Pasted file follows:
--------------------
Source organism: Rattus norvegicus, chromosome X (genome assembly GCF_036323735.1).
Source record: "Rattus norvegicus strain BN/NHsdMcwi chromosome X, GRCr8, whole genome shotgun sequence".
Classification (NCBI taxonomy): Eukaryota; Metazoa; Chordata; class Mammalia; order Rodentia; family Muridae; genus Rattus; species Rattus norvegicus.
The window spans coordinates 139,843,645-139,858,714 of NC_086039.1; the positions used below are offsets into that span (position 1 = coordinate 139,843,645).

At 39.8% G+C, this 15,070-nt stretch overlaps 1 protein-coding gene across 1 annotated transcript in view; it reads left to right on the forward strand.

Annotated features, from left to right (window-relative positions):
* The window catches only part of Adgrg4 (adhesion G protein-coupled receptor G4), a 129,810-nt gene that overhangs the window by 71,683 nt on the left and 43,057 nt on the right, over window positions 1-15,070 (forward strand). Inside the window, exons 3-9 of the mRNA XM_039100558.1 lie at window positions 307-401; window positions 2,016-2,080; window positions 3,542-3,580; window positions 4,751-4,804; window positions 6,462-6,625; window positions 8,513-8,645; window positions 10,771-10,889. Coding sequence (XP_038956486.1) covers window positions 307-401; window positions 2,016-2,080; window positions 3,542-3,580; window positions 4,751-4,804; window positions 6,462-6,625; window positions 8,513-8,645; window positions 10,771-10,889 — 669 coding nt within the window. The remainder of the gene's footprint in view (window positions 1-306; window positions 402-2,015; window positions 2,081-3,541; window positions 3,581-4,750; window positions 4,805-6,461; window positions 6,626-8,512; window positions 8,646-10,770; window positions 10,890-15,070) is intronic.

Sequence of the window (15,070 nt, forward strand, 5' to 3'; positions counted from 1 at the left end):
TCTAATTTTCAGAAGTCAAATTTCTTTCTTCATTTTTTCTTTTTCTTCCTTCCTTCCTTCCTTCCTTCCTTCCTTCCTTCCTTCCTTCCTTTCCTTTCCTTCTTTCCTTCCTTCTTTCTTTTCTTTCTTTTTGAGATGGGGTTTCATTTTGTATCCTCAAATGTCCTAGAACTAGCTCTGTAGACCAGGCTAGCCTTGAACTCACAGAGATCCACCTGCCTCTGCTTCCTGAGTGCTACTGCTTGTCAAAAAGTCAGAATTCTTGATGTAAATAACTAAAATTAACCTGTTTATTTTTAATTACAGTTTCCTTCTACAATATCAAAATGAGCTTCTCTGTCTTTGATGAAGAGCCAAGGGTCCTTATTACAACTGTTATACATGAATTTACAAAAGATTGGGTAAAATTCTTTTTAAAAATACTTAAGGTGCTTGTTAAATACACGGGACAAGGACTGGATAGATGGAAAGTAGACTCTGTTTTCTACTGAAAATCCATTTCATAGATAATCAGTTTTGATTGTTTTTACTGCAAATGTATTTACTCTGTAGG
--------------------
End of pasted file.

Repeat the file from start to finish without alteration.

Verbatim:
Source organism: Rattus norvegicus, chromosome X (genome assembly GCF_036323735.1).
Source record: "Rattus norvegicus strain BN/NHsdMcwi chromosome X, GRCr8, whole genome shotgun sequence".
Classification (NCBI taxonomy): Eukaryota; Metazoa; Chordata; class Mammalia; order Rodentia; family Muridae; genus Rattus; species Rattus norvegicus.
The window spans coordinates 139,843,645-139,858,714 of NC_086039.1; the positions used below are offsets into that span (position 1 = coordinate 139,843,645).

At 39.8% G+C, this 15,070-nt stretch overlaps 1 protein-coding gene across 1 annotated transcript in view; it reads left to right on the forward strand.

Annotated features, from left to right (window-relative positions):
* The window catches only part of Adgrg4 (adhesion G protein-coupled receptor G4), a 129,810-nt gene that overhangs the window by 71,683 nt on the left and 43,057 nt on the right, over window positions 1-15,070 (forward strand). Inside the window, exons 3-9 of the mRNA XM_039100558.1 lie at window positions 307-401; window positions 2,016-2,080; window positions 3,542-3,580; window positions 4,751-4,804; window positions 6,462-6,625; window positions 8,513-8,645; window positions 10,771-10,889. Coding sequence (XP_038956486.1) covers window positions 307-401; window positions 2,016-2,080; window positions 3,542-3,580; window positions 4,751-4,804; window positions 6,462-6,625; window positions 8,513-8,645; window positions 10,771-10,889 — 669 coding nt within the window. The remainder of the gene's footprint in view (window positions 1-306; window positions 402-2,015; window positions 2,081-3,541; window positions 3,581-4,750; window positions 4,805-6,461; window positions 6,626-8,512; window positions 8,646-10,770; window positions 10,890-15,070) is intronic.

Sequence of the window (15,070 nt, forward strand, 5' to 3'; positions counted from 1 at the left end):
TCTAATTTTCAGAAGTCAAATTTCTTTCTTCATTTTTTCTTTTTCTTCCTTCCTTCCTTCCTTCCTTCCTTCCTTCCTTCCTTCCTTCCTTTCCTTTCCTTCTTTCCTTCCTTCTTTCTTTTCTTTCTTTTTGAGATGGGGTTTCATTTTGTATCCTCAAATGTCCTAGAACTAGCTCTGTAGACCAGGCTAGCCTTGAACTCACAGAGATCCACCTGCCTCTGCTTCCTGAGTGCTACTGCTTGTCAAAAAGTCAGAATTCTTGATGTAAATAACTAAAATTAACCTGTTTATTTTTAATTACAGTTTCCTTCTACAATATCAAAATGAGCTTCTCTGTCTTTGATGAAGAGCCAAGGGTCCTTATTACAACTGTTATACATGAATTTACAAAAGATTGGGTAAAATTCTTTTTAAAAATACTTAAGGTGCTTGTTAAATACACGGGACAAGGACTGGATAGATGGAAAGTAGACTCTGTTTTCTACTGAAAATCCATTTCATAGATAATCAGTTTTGATTGTTTTTACTGCAAATGTATTTACTCTGTAGG